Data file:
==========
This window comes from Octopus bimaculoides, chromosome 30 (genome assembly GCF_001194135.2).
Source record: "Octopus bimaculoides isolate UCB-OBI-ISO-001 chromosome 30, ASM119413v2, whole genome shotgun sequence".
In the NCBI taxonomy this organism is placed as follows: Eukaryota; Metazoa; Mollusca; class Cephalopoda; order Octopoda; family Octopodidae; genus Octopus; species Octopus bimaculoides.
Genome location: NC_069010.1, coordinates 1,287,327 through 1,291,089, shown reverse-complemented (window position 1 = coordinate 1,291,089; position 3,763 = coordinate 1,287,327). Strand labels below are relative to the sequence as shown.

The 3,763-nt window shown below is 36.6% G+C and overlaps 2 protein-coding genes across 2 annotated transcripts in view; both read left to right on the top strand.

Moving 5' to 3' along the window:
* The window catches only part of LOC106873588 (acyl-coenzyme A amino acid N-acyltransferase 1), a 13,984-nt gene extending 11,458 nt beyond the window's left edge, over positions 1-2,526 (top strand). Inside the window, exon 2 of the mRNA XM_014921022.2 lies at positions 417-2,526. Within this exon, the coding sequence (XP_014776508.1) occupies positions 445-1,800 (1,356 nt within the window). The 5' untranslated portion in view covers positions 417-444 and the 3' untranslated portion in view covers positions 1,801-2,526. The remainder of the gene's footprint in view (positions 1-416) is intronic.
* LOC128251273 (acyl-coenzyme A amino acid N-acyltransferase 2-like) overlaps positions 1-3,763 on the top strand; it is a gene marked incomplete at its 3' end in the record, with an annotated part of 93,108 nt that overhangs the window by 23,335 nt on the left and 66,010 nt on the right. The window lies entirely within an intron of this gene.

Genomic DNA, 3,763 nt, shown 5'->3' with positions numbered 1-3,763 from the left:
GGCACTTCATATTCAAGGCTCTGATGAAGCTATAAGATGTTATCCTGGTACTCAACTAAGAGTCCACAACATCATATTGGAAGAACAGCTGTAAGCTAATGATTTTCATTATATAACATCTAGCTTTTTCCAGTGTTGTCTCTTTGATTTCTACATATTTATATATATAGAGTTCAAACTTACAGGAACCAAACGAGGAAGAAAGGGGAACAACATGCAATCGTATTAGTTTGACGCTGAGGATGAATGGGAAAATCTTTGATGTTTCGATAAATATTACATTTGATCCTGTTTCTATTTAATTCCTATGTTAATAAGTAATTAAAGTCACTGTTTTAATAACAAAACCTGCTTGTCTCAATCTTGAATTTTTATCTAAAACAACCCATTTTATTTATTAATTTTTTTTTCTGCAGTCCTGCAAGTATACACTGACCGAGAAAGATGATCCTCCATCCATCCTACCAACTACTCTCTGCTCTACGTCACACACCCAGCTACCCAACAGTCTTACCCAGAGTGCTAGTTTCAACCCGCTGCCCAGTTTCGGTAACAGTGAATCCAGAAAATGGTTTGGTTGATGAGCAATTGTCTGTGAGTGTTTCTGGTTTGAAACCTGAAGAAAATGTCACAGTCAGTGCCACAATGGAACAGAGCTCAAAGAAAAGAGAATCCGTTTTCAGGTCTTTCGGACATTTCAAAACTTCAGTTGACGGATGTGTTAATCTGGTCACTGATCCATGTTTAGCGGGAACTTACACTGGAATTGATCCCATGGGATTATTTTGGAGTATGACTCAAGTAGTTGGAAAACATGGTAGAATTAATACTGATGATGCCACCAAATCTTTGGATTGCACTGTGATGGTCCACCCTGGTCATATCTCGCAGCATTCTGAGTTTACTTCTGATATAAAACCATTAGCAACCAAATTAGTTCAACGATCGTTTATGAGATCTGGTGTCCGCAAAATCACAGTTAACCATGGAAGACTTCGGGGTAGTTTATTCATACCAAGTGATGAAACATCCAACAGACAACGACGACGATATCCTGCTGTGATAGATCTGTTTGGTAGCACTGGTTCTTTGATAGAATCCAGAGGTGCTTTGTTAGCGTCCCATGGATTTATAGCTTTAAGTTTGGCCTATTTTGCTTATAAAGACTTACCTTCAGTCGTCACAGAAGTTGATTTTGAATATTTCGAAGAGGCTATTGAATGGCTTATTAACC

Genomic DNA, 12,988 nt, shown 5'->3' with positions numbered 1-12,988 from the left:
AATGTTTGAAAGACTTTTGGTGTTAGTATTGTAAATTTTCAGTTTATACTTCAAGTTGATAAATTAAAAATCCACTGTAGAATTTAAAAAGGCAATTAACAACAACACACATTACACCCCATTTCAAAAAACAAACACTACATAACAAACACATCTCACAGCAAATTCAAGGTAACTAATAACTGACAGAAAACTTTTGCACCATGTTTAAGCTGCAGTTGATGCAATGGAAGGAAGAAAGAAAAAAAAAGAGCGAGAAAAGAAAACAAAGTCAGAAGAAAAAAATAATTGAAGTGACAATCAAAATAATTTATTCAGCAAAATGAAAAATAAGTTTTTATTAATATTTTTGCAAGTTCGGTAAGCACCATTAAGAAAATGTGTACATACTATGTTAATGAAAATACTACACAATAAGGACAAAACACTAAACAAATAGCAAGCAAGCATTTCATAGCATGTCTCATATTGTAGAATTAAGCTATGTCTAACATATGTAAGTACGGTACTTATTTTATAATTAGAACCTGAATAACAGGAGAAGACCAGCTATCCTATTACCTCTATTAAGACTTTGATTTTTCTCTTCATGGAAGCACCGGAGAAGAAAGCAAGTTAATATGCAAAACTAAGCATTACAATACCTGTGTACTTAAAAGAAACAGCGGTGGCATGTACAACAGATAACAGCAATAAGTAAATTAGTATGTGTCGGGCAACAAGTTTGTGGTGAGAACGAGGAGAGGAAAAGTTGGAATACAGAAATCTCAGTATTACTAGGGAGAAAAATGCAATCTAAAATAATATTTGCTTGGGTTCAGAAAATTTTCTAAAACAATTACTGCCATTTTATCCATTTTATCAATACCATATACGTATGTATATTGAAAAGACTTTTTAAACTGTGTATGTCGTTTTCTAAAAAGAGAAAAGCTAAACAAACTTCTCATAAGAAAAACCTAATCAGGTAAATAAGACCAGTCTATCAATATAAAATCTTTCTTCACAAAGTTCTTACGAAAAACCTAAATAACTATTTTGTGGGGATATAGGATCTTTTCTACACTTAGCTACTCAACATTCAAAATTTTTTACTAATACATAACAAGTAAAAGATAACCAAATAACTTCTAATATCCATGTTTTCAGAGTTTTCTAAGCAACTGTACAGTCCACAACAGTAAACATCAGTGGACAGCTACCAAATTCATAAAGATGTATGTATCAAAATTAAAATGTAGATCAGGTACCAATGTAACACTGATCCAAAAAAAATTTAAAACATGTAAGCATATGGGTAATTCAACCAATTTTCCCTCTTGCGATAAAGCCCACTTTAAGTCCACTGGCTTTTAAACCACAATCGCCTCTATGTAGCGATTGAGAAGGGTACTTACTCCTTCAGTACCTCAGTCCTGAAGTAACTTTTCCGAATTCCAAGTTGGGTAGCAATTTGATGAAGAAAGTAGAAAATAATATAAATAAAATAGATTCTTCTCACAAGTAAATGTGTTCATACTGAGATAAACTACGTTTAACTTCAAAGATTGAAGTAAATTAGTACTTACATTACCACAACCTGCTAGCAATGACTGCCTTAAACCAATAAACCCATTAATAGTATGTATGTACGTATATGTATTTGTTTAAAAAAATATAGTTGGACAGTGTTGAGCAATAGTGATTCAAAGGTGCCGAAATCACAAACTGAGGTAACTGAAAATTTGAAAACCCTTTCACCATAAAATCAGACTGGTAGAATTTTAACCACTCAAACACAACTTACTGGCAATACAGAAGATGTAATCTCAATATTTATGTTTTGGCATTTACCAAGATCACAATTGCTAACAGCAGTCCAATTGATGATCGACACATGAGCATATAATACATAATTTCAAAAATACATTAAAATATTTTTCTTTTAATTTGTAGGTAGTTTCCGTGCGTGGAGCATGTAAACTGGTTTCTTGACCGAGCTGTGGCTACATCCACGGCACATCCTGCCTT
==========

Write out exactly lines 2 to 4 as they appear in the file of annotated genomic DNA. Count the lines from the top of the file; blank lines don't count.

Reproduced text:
Source record: "Octopus bimaculoides isolate UCB-OBI-ISO-001 chromosome 30, ASM119413v2, whole genome shotgun sequence".
In the NCBI taxonomy this organism is placed as follows: Eukaryota; Metazoa; Mollusca; class Cephalopoda; order Octopoda; family Octopodidae; genus Octopus; species Octopus bimaculoides.
Genome location: NC_069010.1, coordinates 1,287,327 through 1,291,089, shown reverse-complemented (window position 1 = coordinate 1,291,089; position 3,763 = coordinate 1,287,327). Strand labels below are relative to the sequence as shown.